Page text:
How Jim Harbaugh’s Life Insurance Make Him One of the Highest-Paid College Football Coaches
Up until recently, Jim Harbaugh was the highest-paid college football coach. Now he’s top 3. But it’s not just because of his generous salary. The genius part is how his life insurance creates income at a level many times what Michigan is paying for it.
We’re going to dive into the mechanics behind this. Specifically, what they did if they were smart and how you can take advantage of the same principles.
Basic Mechanics & What We Know
We know Michigan is paying $2 million a year for seven years. It’s a $14 million loan to pay for Harbaugh’s life insurance.
We know that he will owe the IRS what they call an imputed loan interest by receiving that loan as a type of compensation. But that’s more on the tax side. We’re focusing on life insurance.
For employment incentive, life insurance is all very well and good. But for real incentives, we need something with living benefits. I’m not talking about a long-term care rider, but cash value.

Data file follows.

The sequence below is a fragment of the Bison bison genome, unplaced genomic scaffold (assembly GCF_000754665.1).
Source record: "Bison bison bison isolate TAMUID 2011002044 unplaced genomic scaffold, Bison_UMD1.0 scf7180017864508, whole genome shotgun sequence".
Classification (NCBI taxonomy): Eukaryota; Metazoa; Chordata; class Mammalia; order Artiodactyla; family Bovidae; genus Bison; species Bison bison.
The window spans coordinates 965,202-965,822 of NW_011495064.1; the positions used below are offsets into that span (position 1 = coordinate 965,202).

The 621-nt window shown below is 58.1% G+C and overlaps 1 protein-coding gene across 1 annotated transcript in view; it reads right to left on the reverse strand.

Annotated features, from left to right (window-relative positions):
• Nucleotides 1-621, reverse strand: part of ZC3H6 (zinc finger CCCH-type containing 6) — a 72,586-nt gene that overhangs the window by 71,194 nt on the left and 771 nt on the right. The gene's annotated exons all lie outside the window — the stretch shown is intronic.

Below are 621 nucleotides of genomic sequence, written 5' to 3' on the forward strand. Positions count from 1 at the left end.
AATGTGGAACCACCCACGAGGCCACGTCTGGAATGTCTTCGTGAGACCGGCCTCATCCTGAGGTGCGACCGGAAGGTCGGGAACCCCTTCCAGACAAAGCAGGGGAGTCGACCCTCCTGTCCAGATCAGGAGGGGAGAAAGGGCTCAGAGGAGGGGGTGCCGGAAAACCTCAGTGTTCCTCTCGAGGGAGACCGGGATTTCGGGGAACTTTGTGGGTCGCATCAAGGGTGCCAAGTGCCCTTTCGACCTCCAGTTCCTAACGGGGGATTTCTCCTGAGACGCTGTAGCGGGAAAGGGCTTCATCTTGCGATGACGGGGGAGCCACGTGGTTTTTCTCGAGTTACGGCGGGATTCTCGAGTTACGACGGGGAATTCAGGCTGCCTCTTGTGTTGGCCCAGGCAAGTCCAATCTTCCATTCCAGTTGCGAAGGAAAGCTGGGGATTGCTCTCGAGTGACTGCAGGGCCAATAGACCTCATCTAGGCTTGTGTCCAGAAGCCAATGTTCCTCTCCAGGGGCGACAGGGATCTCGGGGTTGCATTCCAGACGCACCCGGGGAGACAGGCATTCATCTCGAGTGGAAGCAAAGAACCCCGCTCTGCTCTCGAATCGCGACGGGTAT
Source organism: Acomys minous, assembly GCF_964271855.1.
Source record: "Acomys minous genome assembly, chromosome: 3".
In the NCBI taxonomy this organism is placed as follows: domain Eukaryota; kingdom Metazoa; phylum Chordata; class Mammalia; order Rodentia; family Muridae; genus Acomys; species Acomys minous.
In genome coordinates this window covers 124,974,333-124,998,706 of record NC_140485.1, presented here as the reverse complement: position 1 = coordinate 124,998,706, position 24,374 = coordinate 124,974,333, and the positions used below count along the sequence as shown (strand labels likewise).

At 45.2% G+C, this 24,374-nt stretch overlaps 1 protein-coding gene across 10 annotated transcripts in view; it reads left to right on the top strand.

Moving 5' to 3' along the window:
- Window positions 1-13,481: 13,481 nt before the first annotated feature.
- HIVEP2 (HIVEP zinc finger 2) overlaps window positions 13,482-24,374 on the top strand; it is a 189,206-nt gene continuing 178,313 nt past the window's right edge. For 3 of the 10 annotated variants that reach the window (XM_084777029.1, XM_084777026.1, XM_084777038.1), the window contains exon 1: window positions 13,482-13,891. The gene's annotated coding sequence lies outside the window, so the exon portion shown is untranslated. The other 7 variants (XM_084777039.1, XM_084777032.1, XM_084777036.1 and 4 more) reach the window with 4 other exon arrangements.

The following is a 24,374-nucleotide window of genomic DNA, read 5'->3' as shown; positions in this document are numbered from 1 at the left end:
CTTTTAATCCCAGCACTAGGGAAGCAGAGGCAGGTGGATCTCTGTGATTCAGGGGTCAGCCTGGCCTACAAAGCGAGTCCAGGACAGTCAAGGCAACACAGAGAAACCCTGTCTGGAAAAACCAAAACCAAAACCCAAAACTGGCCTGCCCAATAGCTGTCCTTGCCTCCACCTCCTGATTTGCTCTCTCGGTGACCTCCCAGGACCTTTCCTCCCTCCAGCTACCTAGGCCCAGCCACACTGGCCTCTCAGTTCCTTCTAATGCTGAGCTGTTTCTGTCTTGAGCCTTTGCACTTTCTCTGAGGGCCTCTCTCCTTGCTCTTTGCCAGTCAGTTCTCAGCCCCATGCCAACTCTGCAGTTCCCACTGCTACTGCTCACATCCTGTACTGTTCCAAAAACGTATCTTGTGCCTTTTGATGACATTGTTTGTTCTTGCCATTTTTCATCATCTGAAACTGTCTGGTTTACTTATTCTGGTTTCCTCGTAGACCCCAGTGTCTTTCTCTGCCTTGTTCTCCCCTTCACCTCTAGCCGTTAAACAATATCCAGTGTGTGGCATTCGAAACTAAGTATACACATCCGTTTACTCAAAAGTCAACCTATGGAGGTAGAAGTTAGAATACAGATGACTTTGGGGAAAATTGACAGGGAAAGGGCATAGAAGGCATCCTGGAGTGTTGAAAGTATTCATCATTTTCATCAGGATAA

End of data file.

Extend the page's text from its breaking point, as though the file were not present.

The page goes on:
Cash value is part of many permanent life insurance contracts. It builds over time as you pay your premiums. The type of life insurance determines how that cash value accumulates within the policy.
Most people end up ignoring their cash value. Most people also buy whole life insurance, which builds cash value about as fast as a Porche 911 with racing tires in a blizzard.
You can use this cash value to pay premiums on your policy or take out loans. It’s essentially the insurance company saying, “you may borrow this amount from us, and we won’t ask any questions.”
Insurance agents have had a good time guesstimating what the death benefits on Harbaugh’s life insurance contract might be. They range from as low as $35 million to $75 million in death benefits.
We know that $14 million of the death benefit will go to Michigan when he passes away.
We don’t know what type of life insurance, what company, or any details other than the premiums.